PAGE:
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Inspired by jailed activist Joshua Wong, British social entrepreneur helps Hongkongers integrate into UK

A face-to-face meeting with democracy activist Joshua Wong led a British social entrepreneur to set up an organization to help Hong Kong immigrants adapt to life in the United Kingdom.

Philanthropist Krish Kandiah interviewed Wong for the BBC in November 2019, at the height of the clashes between protesters and police at Hong Kong’s Polytechnic University. Wong talked about his faith and how the Bible sustained him when the going got tough, which Kandiah found “touching,” he told Apple Daily.

Kandiah then founded UKHK.org, a platform to help Hongkongers in Britain, and played an instrumental role in setting up a meeting last month between U.K. Prime Minister Boris Johnson and four Hong Kong families who had recently settled in the country.

“The U.K. has opened this border to Hong Kong. There are practical things we can do to help people,” Kandiah said.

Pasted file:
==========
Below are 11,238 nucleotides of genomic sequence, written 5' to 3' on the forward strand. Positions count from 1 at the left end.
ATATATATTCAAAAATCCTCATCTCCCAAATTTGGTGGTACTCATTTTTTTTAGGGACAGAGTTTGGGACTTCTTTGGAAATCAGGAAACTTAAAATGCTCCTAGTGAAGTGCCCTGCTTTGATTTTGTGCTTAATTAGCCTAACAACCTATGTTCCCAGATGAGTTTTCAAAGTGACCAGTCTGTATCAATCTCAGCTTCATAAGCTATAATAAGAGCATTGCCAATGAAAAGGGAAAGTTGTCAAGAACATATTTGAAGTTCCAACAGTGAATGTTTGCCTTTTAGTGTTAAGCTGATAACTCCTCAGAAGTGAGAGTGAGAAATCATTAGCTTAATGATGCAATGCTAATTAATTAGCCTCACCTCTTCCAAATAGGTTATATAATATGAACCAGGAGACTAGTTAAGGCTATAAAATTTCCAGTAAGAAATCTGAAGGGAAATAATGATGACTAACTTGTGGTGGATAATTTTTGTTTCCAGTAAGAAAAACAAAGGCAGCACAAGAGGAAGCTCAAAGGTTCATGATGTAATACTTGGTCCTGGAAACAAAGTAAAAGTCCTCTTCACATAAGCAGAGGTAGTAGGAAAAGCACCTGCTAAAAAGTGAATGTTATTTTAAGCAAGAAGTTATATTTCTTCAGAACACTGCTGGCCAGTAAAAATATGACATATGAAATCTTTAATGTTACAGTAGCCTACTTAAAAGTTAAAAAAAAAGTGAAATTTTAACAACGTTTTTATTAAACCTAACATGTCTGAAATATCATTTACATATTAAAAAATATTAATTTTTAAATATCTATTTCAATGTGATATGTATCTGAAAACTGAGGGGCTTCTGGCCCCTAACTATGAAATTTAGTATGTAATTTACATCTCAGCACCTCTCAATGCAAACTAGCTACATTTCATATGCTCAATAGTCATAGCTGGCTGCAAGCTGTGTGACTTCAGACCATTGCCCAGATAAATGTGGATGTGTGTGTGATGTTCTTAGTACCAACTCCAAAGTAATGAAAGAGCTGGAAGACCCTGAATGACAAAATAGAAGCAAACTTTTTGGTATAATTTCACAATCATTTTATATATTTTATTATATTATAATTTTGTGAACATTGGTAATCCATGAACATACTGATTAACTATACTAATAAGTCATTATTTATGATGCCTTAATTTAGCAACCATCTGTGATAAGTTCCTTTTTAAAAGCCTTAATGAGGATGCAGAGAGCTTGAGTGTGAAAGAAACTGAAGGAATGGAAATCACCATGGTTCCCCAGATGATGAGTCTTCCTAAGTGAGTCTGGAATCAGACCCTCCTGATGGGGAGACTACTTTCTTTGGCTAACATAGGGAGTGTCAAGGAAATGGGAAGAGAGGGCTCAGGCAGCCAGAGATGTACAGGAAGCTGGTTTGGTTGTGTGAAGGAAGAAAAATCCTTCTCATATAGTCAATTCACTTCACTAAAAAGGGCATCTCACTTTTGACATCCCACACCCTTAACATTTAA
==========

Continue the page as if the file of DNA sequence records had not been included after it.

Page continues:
“This is not a political movement, we are not telling people they should leave Hong Kong … Our feeling is if people come to the U.K., they are our neighbors.”

The British government in 2020 announced a visa scheme for holders of the British National (Overseas) passport in Hong Kong, which would let them migrate to the U.K. more easily and provide a “pathway to citizenship.” Authorities received 27,000 applications from late January up to mid-March.

Last Thursday, the British government further announced a £43 million (US$59 million) support package for Hongkongers arriving in the country under the visa scheme. The program will fund initiatives to help Hongkongers with housing, education and employment.

Support groups — like the one founded by Kandiah — also plays crucial roles in making sure that Hongkongers feel welcome. In December, Kandiah started the “Hong Kong Ready” program, which turns churches into outreach centers for Hong Kong migrants.

“Now we have over 400 churches on the map. Another 600 churches are going through training at the moment … being trained to know how they can offer practical help to the people who arrived,” he said.

Kandiah said his next step was to arrange for Hongkongers to meet with the Education Secretary. He said Hongkongers are moving mainly to give their children a better education.

“We want to make sure they are looked after,” he said.

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